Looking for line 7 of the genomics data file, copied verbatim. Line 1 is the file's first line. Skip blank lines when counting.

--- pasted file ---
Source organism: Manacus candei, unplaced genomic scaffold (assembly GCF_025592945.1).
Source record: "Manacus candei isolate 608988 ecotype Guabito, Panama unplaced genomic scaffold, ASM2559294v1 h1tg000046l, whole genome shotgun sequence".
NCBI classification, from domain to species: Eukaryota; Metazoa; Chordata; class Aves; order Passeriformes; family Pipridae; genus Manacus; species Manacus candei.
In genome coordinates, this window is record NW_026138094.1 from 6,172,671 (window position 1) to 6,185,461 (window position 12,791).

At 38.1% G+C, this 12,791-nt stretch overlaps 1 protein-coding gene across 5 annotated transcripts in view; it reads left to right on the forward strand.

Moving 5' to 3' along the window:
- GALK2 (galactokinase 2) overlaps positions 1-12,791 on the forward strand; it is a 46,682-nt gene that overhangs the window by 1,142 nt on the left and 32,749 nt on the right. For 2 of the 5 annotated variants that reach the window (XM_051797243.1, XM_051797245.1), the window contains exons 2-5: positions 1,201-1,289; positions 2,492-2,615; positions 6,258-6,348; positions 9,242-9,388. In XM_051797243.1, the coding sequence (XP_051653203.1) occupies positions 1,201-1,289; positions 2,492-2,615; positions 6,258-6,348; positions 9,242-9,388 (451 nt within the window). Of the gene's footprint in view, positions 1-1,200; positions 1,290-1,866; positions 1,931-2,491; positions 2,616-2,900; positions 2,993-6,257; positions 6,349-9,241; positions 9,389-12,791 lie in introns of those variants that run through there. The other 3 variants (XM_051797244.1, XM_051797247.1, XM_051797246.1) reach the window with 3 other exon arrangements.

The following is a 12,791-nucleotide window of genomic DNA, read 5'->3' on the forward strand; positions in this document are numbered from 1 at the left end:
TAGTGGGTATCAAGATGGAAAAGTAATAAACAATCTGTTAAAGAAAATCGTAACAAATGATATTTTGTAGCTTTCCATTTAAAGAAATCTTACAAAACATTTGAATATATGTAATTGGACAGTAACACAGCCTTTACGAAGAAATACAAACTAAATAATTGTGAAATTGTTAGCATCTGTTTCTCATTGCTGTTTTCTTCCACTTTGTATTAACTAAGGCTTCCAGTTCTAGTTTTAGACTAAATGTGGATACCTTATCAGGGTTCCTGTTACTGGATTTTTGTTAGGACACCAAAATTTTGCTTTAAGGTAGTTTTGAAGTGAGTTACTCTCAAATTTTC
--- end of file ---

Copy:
- GALK2 (galactokinase 2) overlaps positions 1-12,791 on the forward strand; it is a 46,682-nt gene that overhangs the window by 1,142 nt on the left and 32,749 nt on the right. For 2 of the 5 annotated variants that reach the window (XM_051797243.1, XM_051797245.1), the window contains exons 2-5: positions 1,201-1,289; positions 2,492-2,615; positions 6,258-6,348; positions 9,242-9,388. In XM_051797243.1, the coding sequence (XP_051653203.1) occupies positions 1,201-1,289; positions 2,492-2,615; positions 6,258-6,348; positions 9,242-9,388 (451 nt within the window). Of the gene's footprint in view, positions 1-1,200; positions 1,290-1,866; positions 1,931-2,491; positions 2,616-2,900; positions 2,993-6,257; positions 6,349-9,241; positions 9,389-12,791 lie in introns of those variants that run through there. The other 3 variants (XM_051797244.1, XM_051797247.1, XM_051797246.1) reach the window with 3 other exon arrangements.